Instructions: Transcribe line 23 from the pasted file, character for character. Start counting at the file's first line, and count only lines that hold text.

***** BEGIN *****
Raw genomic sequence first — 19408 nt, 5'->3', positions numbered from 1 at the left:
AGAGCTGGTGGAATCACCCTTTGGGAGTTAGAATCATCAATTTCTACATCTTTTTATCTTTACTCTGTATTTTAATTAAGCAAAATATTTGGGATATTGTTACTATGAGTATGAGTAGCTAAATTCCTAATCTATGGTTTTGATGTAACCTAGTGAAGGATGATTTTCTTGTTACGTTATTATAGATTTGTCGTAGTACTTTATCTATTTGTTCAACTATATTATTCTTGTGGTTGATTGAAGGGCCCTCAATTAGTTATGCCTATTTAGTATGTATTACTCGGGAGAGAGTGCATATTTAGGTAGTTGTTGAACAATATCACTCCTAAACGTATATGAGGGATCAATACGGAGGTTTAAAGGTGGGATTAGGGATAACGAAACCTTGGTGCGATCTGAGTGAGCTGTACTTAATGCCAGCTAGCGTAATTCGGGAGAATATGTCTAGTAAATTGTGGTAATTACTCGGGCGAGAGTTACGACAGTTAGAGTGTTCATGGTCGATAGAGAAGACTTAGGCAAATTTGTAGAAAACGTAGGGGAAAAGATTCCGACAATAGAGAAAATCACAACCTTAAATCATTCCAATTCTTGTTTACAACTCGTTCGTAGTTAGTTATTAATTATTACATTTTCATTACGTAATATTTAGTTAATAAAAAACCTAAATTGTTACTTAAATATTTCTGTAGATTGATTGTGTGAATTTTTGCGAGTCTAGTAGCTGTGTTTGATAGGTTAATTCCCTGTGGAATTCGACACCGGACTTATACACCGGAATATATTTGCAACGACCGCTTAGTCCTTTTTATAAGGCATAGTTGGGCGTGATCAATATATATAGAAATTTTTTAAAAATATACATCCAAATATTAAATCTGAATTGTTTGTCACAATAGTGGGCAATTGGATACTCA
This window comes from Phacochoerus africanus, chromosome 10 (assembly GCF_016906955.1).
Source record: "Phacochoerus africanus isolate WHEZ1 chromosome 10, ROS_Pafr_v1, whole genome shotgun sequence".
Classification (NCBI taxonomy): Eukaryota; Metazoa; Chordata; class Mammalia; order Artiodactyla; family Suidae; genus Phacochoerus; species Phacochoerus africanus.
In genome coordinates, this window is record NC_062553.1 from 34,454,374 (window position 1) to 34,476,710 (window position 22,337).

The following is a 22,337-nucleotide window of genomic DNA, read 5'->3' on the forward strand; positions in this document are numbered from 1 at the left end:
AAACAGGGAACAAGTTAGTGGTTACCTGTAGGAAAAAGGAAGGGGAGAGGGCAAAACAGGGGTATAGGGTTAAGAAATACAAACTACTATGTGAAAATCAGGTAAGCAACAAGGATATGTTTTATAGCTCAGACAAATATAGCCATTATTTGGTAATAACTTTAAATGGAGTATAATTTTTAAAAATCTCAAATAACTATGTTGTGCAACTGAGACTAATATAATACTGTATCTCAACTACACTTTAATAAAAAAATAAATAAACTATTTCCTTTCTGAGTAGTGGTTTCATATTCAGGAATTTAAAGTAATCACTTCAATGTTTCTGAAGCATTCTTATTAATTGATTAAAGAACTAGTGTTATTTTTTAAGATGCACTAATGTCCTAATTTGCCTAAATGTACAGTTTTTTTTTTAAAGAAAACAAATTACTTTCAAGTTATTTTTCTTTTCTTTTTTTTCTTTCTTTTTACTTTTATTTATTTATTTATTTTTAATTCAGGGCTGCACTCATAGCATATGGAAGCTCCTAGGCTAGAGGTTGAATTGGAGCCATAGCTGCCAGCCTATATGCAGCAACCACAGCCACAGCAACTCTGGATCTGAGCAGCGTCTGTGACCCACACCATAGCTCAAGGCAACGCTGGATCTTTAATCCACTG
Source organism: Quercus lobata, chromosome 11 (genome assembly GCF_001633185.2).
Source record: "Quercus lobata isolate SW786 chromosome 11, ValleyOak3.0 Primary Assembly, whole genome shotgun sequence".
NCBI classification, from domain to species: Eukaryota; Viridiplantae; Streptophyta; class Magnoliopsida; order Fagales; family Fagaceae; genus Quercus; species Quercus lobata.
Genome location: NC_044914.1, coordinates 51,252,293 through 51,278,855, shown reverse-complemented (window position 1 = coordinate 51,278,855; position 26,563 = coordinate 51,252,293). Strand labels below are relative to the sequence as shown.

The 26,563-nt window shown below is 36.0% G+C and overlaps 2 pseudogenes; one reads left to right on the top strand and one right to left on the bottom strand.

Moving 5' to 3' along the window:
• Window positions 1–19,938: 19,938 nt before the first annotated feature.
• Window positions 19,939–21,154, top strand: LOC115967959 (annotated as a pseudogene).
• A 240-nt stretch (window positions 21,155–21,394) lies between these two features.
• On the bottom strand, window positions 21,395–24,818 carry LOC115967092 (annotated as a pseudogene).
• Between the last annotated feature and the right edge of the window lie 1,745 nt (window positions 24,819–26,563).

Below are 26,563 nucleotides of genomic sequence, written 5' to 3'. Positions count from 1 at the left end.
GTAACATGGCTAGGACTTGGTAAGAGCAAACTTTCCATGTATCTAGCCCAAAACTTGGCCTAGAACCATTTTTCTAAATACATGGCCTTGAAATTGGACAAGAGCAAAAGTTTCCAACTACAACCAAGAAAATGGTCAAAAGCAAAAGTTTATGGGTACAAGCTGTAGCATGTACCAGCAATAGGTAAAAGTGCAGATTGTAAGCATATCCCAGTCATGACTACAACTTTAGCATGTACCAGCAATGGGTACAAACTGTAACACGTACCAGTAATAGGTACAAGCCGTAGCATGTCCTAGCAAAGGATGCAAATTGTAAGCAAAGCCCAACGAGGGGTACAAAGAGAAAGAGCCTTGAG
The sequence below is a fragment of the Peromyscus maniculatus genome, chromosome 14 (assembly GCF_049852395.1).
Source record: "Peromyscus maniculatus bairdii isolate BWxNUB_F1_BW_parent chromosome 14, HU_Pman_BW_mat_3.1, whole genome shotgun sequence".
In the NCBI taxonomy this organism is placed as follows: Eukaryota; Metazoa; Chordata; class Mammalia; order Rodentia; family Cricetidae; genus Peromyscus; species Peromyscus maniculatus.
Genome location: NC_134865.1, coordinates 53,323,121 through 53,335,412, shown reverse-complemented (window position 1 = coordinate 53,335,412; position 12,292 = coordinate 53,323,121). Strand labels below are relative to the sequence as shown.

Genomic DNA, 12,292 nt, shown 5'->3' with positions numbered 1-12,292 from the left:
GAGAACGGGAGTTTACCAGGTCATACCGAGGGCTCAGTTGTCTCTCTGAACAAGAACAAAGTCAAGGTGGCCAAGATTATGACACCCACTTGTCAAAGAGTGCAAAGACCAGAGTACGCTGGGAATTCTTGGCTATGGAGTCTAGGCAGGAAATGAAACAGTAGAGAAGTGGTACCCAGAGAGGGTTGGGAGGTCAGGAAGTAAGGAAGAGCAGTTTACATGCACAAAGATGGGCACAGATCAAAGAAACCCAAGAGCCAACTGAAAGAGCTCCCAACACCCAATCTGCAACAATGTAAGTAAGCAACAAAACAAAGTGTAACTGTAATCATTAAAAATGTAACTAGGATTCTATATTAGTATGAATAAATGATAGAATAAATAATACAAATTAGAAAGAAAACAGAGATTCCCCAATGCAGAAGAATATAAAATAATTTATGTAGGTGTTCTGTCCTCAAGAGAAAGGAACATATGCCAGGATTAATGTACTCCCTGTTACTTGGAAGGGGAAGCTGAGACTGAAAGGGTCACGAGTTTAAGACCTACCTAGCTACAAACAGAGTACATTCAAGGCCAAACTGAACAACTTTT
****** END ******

Source record: "Peromyscus maniculatus bairdii isolate BWxNUB_F1_BW_parent chromosome 14, HU_Pman_BW_mat_3.1, whole genome shotgun sequence".